About five months ago the Ghana News Agency (GNA) reported that one of the chiefs at Kyebi in the Eastern region had ordered the destruction of the National Democratic Congress (NDC) posters, which had Professor Atta Mills' picture embossed on them, at Kyebi. The chief did not understand why Atta Mills' pictures should be pasted in the town when Nana Akufo-Addo, who hails from the area, is also contesting for the presidency.
When the news broke, we used this very column to condemn the behaviour of the chief. We argued that Kyebi is not a state on its own, but part and parcel of a country called Ghana, therefore, the chief cannot claim that because their son is contesting the election there was no need for other candidates to campaign in the area. Besides this, the 1992 constitution, which is the reference point in terms of governance, has not made any provision barring other Presidential candidates from campaigning in towns and villages where Presidential candidates come from.
We warned that the action of the chief could bring tribal differences in the country and called on him and those who share his views to stop destroying posters of Atta Mills and his NDC party in and around the Kyebi area. Five months down the line, the NDC appears to be exhibiting the same attitude as the Kyebi chief did.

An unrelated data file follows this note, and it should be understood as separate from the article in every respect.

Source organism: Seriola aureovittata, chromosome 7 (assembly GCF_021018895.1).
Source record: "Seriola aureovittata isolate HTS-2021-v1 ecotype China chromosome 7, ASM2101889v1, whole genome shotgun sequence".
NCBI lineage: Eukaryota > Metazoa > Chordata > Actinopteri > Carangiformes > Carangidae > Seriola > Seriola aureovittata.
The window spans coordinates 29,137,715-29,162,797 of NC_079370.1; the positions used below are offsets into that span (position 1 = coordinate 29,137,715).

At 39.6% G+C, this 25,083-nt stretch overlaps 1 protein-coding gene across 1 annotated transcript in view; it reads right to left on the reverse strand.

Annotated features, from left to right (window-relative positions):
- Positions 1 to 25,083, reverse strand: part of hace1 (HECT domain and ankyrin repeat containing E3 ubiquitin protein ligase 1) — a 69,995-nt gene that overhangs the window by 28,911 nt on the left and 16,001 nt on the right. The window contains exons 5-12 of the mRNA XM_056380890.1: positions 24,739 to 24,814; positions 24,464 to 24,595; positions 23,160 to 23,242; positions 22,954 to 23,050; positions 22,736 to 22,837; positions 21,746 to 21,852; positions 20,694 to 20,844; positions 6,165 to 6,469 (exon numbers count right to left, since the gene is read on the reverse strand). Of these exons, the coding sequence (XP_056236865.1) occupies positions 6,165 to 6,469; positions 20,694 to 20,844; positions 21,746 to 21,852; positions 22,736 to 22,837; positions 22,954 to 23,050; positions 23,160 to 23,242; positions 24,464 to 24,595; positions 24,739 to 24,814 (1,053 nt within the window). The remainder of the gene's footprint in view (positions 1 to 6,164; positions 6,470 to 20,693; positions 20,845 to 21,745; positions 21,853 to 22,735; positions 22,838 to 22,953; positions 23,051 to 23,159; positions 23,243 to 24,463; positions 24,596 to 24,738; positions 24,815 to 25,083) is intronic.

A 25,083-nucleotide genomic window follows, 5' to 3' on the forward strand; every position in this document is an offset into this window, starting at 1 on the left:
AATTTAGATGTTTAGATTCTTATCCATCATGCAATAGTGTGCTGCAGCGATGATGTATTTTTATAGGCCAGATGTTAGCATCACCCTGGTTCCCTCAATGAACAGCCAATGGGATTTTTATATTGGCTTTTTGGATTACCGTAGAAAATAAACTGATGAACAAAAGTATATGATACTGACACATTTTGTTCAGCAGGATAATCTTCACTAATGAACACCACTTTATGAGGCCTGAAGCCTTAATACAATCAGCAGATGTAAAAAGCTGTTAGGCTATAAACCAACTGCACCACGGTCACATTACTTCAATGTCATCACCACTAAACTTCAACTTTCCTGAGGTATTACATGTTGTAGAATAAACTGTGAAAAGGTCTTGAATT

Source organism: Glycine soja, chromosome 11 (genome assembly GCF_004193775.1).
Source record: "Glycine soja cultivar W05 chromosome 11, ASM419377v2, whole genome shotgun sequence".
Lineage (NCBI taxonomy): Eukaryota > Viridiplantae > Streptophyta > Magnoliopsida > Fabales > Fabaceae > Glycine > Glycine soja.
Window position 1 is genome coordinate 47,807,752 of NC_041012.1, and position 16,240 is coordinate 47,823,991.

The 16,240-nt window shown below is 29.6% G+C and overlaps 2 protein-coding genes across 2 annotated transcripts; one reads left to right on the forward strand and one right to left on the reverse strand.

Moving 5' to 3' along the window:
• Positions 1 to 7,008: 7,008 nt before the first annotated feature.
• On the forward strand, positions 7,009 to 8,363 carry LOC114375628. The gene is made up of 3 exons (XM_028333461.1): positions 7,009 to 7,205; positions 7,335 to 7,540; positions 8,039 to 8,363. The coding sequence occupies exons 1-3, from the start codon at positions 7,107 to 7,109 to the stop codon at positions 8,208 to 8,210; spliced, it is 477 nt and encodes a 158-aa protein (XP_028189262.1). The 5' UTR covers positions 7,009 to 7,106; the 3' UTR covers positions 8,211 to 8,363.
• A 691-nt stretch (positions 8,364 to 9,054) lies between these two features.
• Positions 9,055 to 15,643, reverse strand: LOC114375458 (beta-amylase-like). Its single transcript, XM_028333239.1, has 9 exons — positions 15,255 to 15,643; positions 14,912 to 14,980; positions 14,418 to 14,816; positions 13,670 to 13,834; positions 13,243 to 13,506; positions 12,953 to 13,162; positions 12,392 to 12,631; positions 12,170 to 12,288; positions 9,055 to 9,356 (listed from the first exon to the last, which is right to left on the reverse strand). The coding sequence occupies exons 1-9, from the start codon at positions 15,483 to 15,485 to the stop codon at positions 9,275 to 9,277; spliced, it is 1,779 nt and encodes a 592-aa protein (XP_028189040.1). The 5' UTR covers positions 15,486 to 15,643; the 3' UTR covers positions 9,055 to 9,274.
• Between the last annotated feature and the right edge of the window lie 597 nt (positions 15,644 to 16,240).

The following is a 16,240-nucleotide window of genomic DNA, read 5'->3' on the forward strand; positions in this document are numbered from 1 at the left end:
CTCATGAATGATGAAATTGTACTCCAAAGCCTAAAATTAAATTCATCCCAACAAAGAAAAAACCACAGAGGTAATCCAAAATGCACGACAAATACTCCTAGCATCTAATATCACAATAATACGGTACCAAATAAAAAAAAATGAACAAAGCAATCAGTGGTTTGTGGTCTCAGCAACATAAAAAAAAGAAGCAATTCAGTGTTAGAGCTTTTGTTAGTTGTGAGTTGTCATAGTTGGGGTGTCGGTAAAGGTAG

An advertisement placed in one of the newspapers last week Thursday, apparently by both the London and Washington branches of the NDC, suggested that because Prof. Mills is a Fante, people from Fanteland should vote for him so that they would also boast of a President who is a Fante. The Chronicle finds the advert as not in consonance with uniting the country as all Ghanaians are praying for. Most countries in Africa have been blown apart because of this kind of ethnic differences, and we would not want that the same thing happens in Ghana too.
Dr. Kwame Nkrumah, Dr. Busia, Dr. Hilla Limann, Flt. Lt. Jerry John Rawlings and currently President Kufuor, who were democratically elected into office all came from different corners of this country, and no ethnic group stated that because they did not come from their region or tribe, they would not be voted for. Yes, Prof. Mills is a Fante alright, but let him sell his policies to his people to convince them to vote for him, instead of playing the ethnic card. We are not blaming Prof. Mills because he did not place that advert. We are rather holding his campaign team responsible for trying to bring division among the ethnic groups in the country.
It is an undeniable fact that the NDC flagbearer did not perform well in the Central region during the 2004 elections. Despite this shortcoming, the law Professor did not openly blame his people but decided to work hard in the region this time round to convince them to vote for him. We, therefore, do not understand why the campaign team of his party should be playing the ethnic card, which has the tendency to divide this country.
Prior to, and immediately after independence, some groups of people tried to play the ethnic card in our politics, but Dr Kwame Nkrumah managed to subdue the phenomena, and since then Ghanaians have seen themselves as one people with a common destiny. This is not the time to do this kind of politicking, because at 51 years, Ghana has come of age.
Certainly, the advert we are complaining about would not promote national unity and we appeal to the campaign team of the NDC to withdraw it before other parties start to copy them.
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